Were there Really Bodies in the Fall City Bridge? And Now for the Rest of the Story…

[Guest post by Cristy Lake]

Did you know there had been rumors circulating for decades that the cremated remains of a local schoolteacher’s wife and son were in the Fall City Bridge? Everyone had heard the whisperings, but few, if any, knew the details.

Was it the act of a grieving family man or something more sinister? Were there even really bodies in the bridge?

In the fall of 1980, when the 1916 bridge was being replaced, the rumors were proven true when two copper urns of ashes were discovered in a piling. The remains of Anna Lavina Marriott Wiggle and her young son Raymond Oliver Wiggle were found.

Fall City Bridge Demolition, Issaquah Press, October 1980

And now for the rest of the story…

Anna Lavina Marriott was born in Albion, Illinois, in March 1886 to Albert and Rosena Marriott. The Marriott family were farmers. In August 1906, she married Richard James Wiggle.

James was born in Wales in June 1882 and moved to Illinois at three with his parents. James’ father, Evan Wiggle, had come from a family of coal miners but wanted better for his children.

In Illinois, they lived next to the local Professor of Sciences. James studied at this local college to earn his teaching degree. His father became the janitor at the college while also being a Congregational Church minister at two local churches.

After their marriage, James and Anna moved to Dusty, Washington, a small town between Walla Walla and Spokane, hoping to improve their prospects. They boarded with a local farmer while James taught school. For a time in 1911, they moved back to Illinois, but James had enjoyed the Washington climate and wanted to return.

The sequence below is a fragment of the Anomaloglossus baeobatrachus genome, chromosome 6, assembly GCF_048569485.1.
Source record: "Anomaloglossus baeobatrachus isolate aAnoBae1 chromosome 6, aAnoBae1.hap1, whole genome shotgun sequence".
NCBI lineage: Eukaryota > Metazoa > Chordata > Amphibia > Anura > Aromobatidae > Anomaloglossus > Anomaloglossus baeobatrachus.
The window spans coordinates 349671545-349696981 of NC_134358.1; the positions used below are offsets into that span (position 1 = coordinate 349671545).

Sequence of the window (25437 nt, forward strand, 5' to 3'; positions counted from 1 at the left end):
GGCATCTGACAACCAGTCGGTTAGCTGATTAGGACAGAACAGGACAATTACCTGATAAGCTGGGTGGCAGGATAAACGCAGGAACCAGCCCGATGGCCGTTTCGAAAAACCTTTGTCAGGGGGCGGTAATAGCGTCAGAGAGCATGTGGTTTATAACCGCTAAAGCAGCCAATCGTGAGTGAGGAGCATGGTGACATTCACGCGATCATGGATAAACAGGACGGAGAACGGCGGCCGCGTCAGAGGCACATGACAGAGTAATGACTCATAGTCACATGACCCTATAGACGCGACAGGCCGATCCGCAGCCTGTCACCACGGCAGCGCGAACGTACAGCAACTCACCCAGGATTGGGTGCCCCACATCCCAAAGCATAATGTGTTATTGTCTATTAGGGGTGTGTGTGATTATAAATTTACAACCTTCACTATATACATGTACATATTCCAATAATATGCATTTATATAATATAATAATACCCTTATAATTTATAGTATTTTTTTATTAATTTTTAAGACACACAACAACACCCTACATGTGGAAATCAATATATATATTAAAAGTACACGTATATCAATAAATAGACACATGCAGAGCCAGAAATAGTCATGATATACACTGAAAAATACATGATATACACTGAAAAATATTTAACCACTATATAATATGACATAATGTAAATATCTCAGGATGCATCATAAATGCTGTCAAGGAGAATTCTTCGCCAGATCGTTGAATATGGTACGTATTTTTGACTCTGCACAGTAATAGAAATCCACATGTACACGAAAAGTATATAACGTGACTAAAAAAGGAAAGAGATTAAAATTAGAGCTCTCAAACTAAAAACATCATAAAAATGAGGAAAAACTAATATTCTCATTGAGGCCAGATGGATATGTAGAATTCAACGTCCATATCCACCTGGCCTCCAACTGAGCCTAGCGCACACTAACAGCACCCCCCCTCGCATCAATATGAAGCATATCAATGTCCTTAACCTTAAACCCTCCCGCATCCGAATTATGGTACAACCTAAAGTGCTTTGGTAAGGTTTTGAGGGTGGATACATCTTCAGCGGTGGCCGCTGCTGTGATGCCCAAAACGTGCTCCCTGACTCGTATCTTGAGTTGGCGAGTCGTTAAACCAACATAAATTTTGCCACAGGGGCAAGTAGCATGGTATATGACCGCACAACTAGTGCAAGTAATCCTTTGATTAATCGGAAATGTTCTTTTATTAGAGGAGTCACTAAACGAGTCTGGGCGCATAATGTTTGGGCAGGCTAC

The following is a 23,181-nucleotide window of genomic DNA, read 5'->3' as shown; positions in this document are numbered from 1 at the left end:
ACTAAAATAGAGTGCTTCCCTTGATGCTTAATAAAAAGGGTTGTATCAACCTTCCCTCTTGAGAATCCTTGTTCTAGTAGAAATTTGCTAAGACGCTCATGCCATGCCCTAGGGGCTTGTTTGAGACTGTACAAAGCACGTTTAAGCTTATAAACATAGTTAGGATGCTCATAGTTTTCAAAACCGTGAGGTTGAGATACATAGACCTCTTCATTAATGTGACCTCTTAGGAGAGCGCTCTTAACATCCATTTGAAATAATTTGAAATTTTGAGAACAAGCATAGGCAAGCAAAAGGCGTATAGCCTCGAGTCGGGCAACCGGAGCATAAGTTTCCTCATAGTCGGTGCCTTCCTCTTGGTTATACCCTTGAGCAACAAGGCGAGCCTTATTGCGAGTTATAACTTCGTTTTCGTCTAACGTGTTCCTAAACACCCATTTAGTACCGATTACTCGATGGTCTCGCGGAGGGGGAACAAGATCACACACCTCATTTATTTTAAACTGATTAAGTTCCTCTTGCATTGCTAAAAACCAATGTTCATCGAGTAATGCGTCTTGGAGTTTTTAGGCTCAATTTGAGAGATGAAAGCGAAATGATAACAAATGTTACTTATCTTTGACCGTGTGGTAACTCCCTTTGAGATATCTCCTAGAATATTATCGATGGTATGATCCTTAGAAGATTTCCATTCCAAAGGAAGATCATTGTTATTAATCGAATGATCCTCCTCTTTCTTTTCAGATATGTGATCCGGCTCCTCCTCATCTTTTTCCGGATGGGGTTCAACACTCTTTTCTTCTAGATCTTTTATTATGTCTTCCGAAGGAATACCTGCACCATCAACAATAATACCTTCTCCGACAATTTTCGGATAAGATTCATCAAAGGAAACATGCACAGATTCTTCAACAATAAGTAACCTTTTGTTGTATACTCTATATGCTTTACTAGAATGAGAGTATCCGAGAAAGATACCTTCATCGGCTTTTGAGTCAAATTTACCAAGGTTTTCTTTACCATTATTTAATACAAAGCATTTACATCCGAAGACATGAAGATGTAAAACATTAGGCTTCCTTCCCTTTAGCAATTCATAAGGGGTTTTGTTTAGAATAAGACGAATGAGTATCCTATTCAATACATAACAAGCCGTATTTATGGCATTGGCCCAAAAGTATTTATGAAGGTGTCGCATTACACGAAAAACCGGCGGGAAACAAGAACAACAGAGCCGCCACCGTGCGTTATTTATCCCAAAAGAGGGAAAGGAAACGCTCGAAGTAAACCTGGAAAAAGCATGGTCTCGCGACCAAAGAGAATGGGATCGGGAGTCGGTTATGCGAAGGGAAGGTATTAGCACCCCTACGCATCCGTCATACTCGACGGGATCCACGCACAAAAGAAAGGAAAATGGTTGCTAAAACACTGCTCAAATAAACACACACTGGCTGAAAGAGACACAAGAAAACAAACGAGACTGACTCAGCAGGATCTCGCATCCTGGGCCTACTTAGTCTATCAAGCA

James Wiggle’s Patterson School Class

By 1912 they had moved to King County, where their daughter, Florence, was born. James planned to teach in the winter and work a side job in the summer. In 1913 James took a position teaching at the Patterson Creek School just outside of Fall City, and they lived next to the school. 

After the Patterson Creek School consolidated with the Fall City School and the Little Mill School in 1914, he began teaching at Fall City and moved into town. By 1914-1915, Anna had become quite ill, and James hired one of his 8th-grade students, Silva Redman, to help look after Florence after school.

Unbeknownst to Silva at the time, Anna had Pulmonary Tuberculosis. Anna’s brother, Ralph Raymond Marriott, had died from it in 1909, followed by the deaths of her father and sister Bertha M Marriott in 1911. 

Tuberculosis is a highly contagious disease caused by the bacterium Mycobacterium tuberculosis. It can be inhaled or swallowed with food or drink. Harvard University and the CDC estimate that at the turn of the century, between 60% to 90% of the population had tuberculosis, with 80% of active tuberculosis cases ultimately becoming fatal.  

Anna and Florence Wiggle. From Errol Wall’s Wiggle Family Collection.

After a 1908 U.S. Office of Public Health declaration that Seattle’s record of fighting tuberculosis was the worst in the country, a group of leading citizens formed the Anti-Tuberculosis League of King County to help combat Seattle’s leading cause of death.  

The Anti-Tuberculosis League of King County worked to create a Sanatorium to help care for those infected. Firland Sanatorium, Seattle’s municipal tuberculosis hospital, opened on May 2, 1911.

In the winter of 1914-1915, Anna was moved to Firland Sanatorium to have help with her care. There, in May 1915, she gave birth to a son Raymond Oliver Wiggle. In April 1916, just ten days short of his first birthday, Raymond died, followed by Anna’s death in August. Anna and Raymond were cremated, as was encouraged in deaths from tuberculosis at that time.